Green Building, Outdoor Living Top 2004 Trends

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Green building and outdoor living spaces will be the top home building trends of 2004, according to an informal Professional Builder survey of builders and other industry professionals.

January 01, 2004

 

McBride & Sons Homes in St. Louis mixes dark brick and light stone.

Green building and outdoor living spaces will be the top home building trends of 2004, according to an informal Professional Builder survey of builders and other industry professionals.

“We are all more environmentally sensitive and energy-efficient,” says Brian Binash, president of Emerald Homes in The Woodlands, Texas. He and other builders credit Energy Star and home builders associations’ voluntary green building programs for that.

Porches, patios, decks, courtyards and loggias — any kind of outdoor space that expands living areas — are hot. And outdoor living space need not be at ground level. Balconies and view-oriented terraces also sell, says Erika Geiser, vice president of marketing with Christopher Homes in Las Vegas.

Rooms in Flux

As the home office trend grows, it takes on new dimensions. High-tech wiring, once remarkable, is the norm, and buyers, especially boomer couples, ask for two offices. Residential designer Larry Garnett of Larry W. Garnett & Associates in Fort Worth, Texas, says he designs offices with separate entrances for seeing clients without bothering the household.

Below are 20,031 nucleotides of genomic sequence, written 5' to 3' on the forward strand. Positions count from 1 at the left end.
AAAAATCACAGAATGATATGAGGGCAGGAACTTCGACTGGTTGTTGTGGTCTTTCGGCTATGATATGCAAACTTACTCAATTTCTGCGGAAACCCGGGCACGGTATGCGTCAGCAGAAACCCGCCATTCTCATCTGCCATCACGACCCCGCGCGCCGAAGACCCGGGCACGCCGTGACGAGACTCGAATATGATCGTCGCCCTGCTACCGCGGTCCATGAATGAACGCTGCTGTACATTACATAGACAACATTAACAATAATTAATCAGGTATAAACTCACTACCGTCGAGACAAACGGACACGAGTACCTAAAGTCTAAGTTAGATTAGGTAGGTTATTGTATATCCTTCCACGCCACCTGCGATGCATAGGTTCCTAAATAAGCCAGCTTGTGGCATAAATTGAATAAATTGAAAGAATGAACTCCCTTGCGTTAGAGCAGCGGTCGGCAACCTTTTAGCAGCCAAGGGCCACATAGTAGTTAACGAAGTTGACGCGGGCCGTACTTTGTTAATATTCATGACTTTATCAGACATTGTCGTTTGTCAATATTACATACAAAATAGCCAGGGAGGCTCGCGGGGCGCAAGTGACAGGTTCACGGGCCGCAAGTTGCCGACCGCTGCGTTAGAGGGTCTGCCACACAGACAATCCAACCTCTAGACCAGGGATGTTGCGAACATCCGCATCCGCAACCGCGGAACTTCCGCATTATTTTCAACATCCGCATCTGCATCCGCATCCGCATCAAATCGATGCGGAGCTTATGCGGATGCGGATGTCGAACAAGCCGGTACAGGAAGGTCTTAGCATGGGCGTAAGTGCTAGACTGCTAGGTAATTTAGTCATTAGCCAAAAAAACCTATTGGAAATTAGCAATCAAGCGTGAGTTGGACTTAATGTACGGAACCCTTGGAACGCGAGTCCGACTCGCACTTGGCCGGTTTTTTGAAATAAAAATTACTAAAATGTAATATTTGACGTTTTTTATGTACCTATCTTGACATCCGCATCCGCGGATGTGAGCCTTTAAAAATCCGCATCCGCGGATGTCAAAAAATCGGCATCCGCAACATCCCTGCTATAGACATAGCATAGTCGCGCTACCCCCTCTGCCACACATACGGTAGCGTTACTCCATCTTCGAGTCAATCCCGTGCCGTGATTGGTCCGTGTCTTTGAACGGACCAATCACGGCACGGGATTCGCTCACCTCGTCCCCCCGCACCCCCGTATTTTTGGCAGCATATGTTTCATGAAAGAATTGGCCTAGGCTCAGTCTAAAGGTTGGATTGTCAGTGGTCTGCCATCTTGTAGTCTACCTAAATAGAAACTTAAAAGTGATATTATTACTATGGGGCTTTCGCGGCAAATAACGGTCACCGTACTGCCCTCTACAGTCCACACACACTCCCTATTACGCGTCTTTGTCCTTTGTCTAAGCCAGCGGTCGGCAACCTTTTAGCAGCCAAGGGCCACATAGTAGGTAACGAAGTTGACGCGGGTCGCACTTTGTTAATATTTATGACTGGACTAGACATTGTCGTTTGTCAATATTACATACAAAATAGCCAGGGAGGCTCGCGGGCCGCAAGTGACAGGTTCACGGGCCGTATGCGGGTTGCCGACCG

Garnett also sees the dining room evolving. “A growing market segment prefers a single dining area adjacent to the kitchen and family room that offers enough room for large informal and formal gatherings.”

Tim Kane, president of Irvine, Calif.-based MBK Homes, says MBK does formal dining rooms only in large, high-end homes.

In Indianapolis, customers don’t need living rooms, says Greg O’Herren, co-owner of Shamrock Builders. They use that square footage for rooms off the kitchen — sun rooms, hearth rooms, hobby rooms and “mom’s rooms” — multipurpose rooms that have computer capabilities.

The kitchen continues as the home’s hub, with more and more design attention and dollars coming its way.

Outside the Box

St. Louis architect Barry Glantz notes that his builder clients now pay more attention to roofs. They are replacing typical asphalt roof shingles with architectural-grade shingles and using metal and other “alternative” roofing materials for accent areas such as porches and bay windows.

“This year will bring a wider variety of siding materials and shapes, from cedar shakes to scalloped siding,” and builders will mix exterior materials more, Glantz adds. He also predicts that improved moisture repellence will boost the use of stucco and similar products.

Finally, Glantz says builders will use earth tones rather than white for window trim and will substitute different grid patterns for the usual squares and rectangles.

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